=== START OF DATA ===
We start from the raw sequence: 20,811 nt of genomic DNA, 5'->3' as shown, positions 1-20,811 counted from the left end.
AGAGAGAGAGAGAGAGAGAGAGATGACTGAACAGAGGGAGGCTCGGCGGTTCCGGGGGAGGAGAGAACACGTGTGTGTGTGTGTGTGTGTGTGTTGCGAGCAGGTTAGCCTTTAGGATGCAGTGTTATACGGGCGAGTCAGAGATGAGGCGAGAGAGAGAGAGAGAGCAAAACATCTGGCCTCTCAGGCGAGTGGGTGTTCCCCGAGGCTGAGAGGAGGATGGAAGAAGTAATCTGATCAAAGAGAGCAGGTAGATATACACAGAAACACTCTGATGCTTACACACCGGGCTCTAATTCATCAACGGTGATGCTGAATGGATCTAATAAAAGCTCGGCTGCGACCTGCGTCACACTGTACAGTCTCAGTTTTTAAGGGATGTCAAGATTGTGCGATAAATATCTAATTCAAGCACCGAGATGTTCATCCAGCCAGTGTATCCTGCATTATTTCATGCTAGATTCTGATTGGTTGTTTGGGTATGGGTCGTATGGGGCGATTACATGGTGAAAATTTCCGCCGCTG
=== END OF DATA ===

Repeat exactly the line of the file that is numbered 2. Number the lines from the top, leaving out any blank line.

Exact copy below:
AGAGAGAGAGAGAGAGAGAGAGATGACTGAACAGAGGGAGGCTCGGCGGTTCCGGGGGAGGAGAGAACACGTGTGTGTGTGTGTGTGTGTGTGTTGCGAGCAGGTTAGCCTTTAGGATGCAGTGTTATACGGGCGAGTCAGAGATGAGGCGAGAGAGAGAGAGAGAGCAAAACATCTGGCCTCTCAGGCGAGTGGGTGTTCCCCGAGGCTGAGAGGAGGATGGAAGAAGTAATCTGATCAAAGAGAGCAGGTAGATATACACAGAAACACTCTGATGCTTACACACCGGGCTCTAATTCATCAACGGTGATGCTGAATGGATCTAATAAAAGCTCGGCTGCGACCTGCGTCACACTGTACAGTCTCAGTTTTTAAGGGATGTCAAGATTGTGCGATAAATATCTAATTCAAGCACCGAGATGTTCATCCAGCCAGTGTATCCTGCATTATTTCATGCTAGATTCTGATTGGTTGTTTGGGTATGGGTCGTATGGGGCGATTACATGGTGAAAATTTCCGCCGCTG